A worldwide leader in semiconductor sales is experimenting with Linked Data as a way to integrate internal systems, according to a recent blog post. The company also plans to make some of the linked data available under an open license.
NXP Semiconductors began pursuing Linked Data as a way to ensure that data and content are up-to-date and correct while still making it available across multiple channel publications, explains John Walker, a business analyst in the sales and marketing group.
While it’s possible to make the information available by PDF, over the long term, using PDFs makes it difficult to keep the data current, he explained.
“Our aim is to provide a single, up-to-date ‘canonical’ source of information that is easy to use and that data consumers (be they human or machine) can trust,” Walker writes in a recent blog post. “By doing this we can make sure all our publications are kept up-to-date with the minimum amount of fuss.”
So how does it work? He offers a pretty detailed explanation on the post. The company started the process a few years ago by using data dictionaries to “ensure high-quality, structured product data based on canonical property definitions.” It then used that data as the source for creating existing publications.
“However we always felt ‘spoofing’ these publications was not really showing off the data to its full potential,” Walker writes. “So in the past year we have been looking at new and innovative ways to publish our product data. When looking at Linked Data and RDF, we recognised an immediate affinity with our dictionary-based strategy.”
RDF is a standard model used for data interchange on the Web. It simplifies data mergers, even in cases where the underlying schemas differ.
It’s a key part of Linked Data, since it also uses the Web’s URIs to name relationships between two things, as well as the two ends of the link, according to the W3C Semantic Web’s explanation of RDF.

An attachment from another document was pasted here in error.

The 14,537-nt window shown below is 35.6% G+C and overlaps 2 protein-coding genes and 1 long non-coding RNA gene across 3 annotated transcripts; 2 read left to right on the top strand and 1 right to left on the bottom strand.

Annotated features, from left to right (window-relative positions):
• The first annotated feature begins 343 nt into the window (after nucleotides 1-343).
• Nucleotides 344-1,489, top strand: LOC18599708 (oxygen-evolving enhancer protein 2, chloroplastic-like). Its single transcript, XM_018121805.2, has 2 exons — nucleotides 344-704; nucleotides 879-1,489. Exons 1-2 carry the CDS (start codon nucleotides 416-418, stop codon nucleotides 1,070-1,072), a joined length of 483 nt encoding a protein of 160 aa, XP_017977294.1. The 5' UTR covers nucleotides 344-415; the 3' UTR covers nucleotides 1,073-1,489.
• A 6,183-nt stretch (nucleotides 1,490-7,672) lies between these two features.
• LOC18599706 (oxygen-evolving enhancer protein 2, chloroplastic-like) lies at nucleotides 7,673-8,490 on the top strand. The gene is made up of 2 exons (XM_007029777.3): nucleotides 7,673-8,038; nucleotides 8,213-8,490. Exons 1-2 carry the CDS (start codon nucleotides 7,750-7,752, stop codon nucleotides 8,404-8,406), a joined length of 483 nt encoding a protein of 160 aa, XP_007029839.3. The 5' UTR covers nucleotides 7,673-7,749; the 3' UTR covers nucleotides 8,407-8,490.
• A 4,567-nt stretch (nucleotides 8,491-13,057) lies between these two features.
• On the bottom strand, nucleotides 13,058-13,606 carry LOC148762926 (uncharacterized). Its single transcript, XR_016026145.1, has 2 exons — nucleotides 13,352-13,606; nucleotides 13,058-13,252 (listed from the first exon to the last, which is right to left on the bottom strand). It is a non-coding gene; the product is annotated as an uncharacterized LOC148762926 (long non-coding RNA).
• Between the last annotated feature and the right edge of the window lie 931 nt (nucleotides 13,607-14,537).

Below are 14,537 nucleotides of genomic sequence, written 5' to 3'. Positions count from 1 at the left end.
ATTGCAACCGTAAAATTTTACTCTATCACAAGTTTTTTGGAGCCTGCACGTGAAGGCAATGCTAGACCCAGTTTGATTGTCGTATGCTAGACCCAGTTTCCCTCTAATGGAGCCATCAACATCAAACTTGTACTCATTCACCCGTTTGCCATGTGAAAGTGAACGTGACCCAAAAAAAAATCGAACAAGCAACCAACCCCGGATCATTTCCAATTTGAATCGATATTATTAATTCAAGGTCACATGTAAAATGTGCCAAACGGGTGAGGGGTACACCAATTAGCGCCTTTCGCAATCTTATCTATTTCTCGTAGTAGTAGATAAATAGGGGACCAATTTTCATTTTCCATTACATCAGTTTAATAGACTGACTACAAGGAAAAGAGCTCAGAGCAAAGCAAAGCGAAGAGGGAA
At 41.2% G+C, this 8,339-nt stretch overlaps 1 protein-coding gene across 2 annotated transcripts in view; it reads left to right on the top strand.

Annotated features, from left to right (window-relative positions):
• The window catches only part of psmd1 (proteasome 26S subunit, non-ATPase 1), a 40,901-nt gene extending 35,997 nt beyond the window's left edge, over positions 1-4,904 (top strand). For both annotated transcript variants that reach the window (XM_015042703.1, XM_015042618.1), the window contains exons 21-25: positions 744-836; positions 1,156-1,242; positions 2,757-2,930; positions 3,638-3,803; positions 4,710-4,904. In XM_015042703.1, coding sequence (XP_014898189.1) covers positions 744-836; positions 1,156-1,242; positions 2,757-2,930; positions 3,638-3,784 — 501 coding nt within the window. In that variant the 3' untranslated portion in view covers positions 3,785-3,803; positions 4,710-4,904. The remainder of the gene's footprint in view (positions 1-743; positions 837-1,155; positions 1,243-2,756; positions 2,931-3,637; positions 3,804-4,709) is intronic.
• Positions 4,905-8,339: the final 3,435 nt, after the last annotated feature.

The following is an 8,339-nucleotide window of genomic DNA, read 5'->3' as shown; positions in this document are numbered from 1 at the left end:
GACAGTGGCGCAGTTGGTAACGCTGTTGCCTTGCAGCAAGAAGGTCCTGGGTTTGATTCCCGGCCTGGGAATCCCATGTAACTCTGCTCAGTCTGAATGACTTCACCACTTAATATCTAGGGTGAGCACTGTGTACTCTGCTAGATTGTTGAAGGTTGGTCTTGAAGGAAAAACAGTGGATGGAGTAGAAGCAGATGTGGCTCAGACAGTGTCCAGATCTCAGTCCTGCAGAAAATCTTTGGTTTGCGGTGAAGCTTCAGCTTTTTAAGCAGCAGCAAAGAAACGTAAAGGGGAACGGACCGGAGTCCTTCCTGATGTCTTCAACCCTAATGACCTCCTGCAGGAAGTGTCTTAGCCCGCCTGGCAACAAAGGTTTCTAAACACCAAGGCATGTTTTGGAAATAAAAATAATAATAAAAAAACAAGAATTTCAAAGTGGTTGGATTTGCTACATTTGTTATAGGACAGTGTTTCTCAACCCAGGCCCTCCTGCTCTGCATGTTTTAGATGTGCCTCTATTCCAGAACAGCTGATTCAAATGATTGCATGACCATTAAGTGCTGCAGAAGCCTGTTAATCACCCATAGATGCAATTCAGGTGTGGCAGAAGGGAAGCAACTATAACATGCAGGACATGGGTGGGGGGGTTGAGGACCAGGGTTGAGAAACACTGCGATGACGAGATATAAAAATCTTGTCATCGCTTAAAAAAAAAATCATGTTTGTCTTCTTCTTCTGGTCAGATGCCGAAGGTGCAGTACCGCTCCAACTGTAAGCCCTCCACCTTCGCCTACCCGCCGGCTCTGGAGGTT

In other words, it’s making all that data available for hyperlinking.
“The benefits of the Linked Data approach are clear: we provide data consumers a single, trustworthy, easy to use source of information about our products,” he explains. “The Linked Data is the API. The benefit to our end-customer is that the information published on our website, data sheets, selection guides and partner websites is consistent and up-to-date.”
He outlines step-by-step the company’s progress toward Linked Data, including the use of a graph database for the data that’s converted into RDF. They’re also using a cloud-based database-as-a-service company called Dydra to simplify deploying RDF.
NXP Semiconductors is one of the top 20 semiconductor sales leaders worldwide. It was originally owned by Philips, but was sold to a private equity consortium in 2006, according to Wikipedia.
The company is still converting data into Linked Data. Though the business driver is internal and based on the need for integrated, up-to-date catalog publishing, NXP does plan to make the data publicly accessible under an open license. At the end of the post, Walker actually asks people to share ideas on how NXP’s data might be used by others.